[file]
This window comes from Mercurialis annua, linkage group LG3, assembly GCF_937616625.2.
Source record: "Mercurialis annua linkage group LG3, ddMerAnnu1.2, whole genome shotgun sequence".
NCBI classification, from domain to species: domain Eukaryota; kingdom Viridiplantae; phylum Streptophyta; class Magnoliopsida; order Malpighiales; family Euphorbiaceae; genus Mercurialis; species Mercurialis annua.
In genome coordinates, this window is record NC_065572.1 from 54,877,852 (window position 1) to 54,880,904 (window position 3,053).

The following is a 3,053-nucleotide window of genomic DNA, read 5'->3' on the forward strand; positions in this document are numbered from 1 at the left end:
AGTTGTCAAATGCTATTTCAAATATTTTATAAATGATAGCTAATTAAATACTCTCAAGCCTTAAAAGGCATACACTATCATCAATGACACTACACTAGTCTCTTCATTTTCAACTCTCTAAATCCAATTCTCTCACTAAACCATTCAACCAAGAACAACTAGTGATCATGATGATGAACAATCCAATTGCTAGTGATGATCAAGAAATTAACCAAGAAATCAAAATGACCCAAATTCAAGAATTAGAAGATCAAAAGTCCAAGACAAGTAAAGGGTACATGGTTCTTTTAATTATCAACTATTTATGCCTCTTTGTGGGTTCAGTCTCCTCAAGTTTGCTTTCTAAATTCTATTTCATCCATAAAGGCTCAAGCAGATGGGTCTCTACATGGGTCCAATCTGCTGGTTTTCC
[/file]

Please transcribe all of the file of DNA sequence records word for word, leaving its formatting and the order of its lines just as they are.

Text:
This window comes from Mercurialis annua, linkage group LG3, assembly GCF_937616625.2.
Source record: "Mercurialis annua linkage group LG3, ddMerAnnu1.2, whole genome shotgun sequence".
NCBI classification, from domain to species: domain Eukaryota; kingdom Viridiplantae; phylum Streptophyta; class Magnoliopsida; order Malpighiales; family Euphorbiaceae; genus Mercurialis; species Mercurialis annua.
In genome coordinates, this window is record NC_065572.1 from 54,877,852 (window position 1) to 54,880,904 (window position 3,053).

The following is a 3,053-nucleotide window of genomic DNA, read 5'->3' on the forward strand; positions in this document are numbered from 1 at the left end:
AGTTGTCAAATGCTATTTCAAATATTTTATAAATGATAGCTAATTAAATACTCTCAAGCCTTAAAAGGCATACACTATCATCAATGACACTACACTAGTCTCTTCATTTTCAACTCTCTAAATCCAATTCTCTCACTAAACCATTCAACCAAGAACAACTAGTGATCATGATGATGAACAATCCAATTGCTAGTGATGATCAAGAAATTAACCAAGAAATCAAAATGACCCAAATTCAAGAATTAGAAGATCAAAAGTCCAAGACAAGTAAAGGGTACATGGTTCTTTTAATTATCAACTATTTATGCCTCTTTGTGGGTTCAGTCTCCTCAAGTTTGCTTTCTAAATTCTATTTCATCCATAAAGGCTCAAGCAGATGGGTCTCTACATGGGTCCAATCTGCTGGTTTTCC